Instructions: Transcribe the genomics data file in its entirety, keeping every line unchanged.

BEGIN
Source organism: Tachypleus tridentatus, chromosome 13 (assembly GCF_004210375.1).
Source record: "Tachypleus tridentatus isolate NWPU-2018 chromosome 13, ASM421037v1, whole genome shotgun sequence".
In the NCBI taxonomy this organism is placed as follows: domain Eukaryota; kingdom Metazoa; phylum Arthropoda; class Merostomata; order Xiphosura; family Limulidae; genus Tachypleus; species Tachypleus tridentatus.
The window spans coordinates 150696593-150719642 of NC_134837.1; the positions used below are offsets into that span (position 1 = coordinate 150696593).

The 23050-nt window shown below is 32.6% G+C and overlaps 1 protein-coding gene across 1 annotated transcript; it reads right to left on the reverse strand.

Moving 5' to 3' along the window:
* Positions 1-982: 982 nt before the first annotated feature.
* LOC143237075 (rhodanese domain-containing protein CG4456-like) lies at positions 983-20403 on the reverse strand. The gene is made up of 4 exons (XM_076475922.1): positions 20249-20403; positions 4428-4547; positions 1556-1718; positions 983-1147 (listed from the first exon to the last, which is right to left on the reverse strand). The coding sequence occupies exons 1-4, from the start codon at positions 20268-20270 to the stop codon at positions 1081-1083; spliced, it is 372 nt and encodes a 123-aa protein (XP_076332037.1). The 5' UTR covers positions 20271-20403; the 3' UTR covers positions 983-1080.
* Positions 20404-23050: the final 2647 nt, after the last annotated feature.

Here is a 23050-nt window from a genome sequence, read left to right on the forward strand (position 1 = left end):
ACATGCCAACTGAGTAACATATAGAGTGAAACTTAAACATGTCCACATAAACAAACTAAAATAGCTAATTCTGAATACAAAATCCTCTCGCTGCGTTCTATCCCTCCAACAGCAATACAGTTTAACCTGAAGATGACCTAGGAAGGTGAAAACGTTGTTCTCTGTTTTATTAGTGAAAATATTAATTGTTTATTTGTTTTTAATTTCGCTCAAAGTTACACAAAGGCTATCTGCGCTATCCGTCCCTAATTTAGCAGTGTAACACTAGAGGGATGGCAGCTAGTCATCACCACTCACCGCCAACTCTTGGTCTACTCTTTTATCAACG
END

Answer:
Source organism: Tachypleus tridentatus, chromosome 13 (assembly GCF_004210375.1).
Source record: "Tachypleus tridentatus isolate NWPU-2018 chromosome 13, ASM421037v1, whole genome shotgun sequence".
In the NCBI taxonomy this organism is placed as follows: domain Eukaryota; kingdom Metazoa; phylum Arthropoda; class Merostomata; order Xiphosura; family Limulidae; genus Tachypleus; species Tachypleus tridentatus.
The window spans coordinates 150696593-150719642 of NC_134837.1; the positions used below are offsets into that span (position 1 = coordinate 150696593).

The 23050-nt window shown below is 32.6% G+C and overlaps 1 protein-coding gene across 1 annotated transcript; it reads right to left on the reverse strand.

Moving 5' to 3' along the window:
* Positions 1-982: 982 nt before the first annotated feature.
* LOC143237075 (rhodanese domain-containing protein CG4456-like) lies at positions 983-20403 on the reverse strand. The gene is made up of 4 exons (XM_076475922.1): positions 20249-20403; positions 4428-4547; positions 1556-1718; positions 983-1147 (listed from the first exon to the last, which is right to left on the reverse strand). The coding sequence occupies exons 1-4, from the start codon at positions 20268-20270 to the stop codon at positions 1081-1083; spliced, it is 372 nt and encodes a 123-aa protein (XP_076332037.1). The 5' UTR covers positions 20271-20403; the 3' UTR covers positions 983-1080.
* Positions 20404-23050: the final 2647 nt, after the last annotated feature.

Here is a 23050-nt window from a genome sequence, read left to right on the forward strand (position 1 = left end):
ACATGCCAACTGAGTAACATATAGAGTGAAACTTAAACATGTCCACATAAACAAACTAAAATAGCTAATTCTGAATACAAAATCCTCTCGCTGCGTTCTATCCCTCCAACAGCAATACAGTTTAACCTGAAGATGACCTAGGAAGGTGAAAACGTTGTTCTCTGTTTTATTAGTGAAAATATTAATTGTTTATTTGTTTTTAATTTCGCTCAAAGTTACACAAAGGCTATCTGCGCTATCCGTCCCTAATTTAGCAGTGTAACACTAGAGGGATGGCAGCTAGTCATCACCACTCACCGCCAACTCTTGGTCTACTCTTTTATCAACG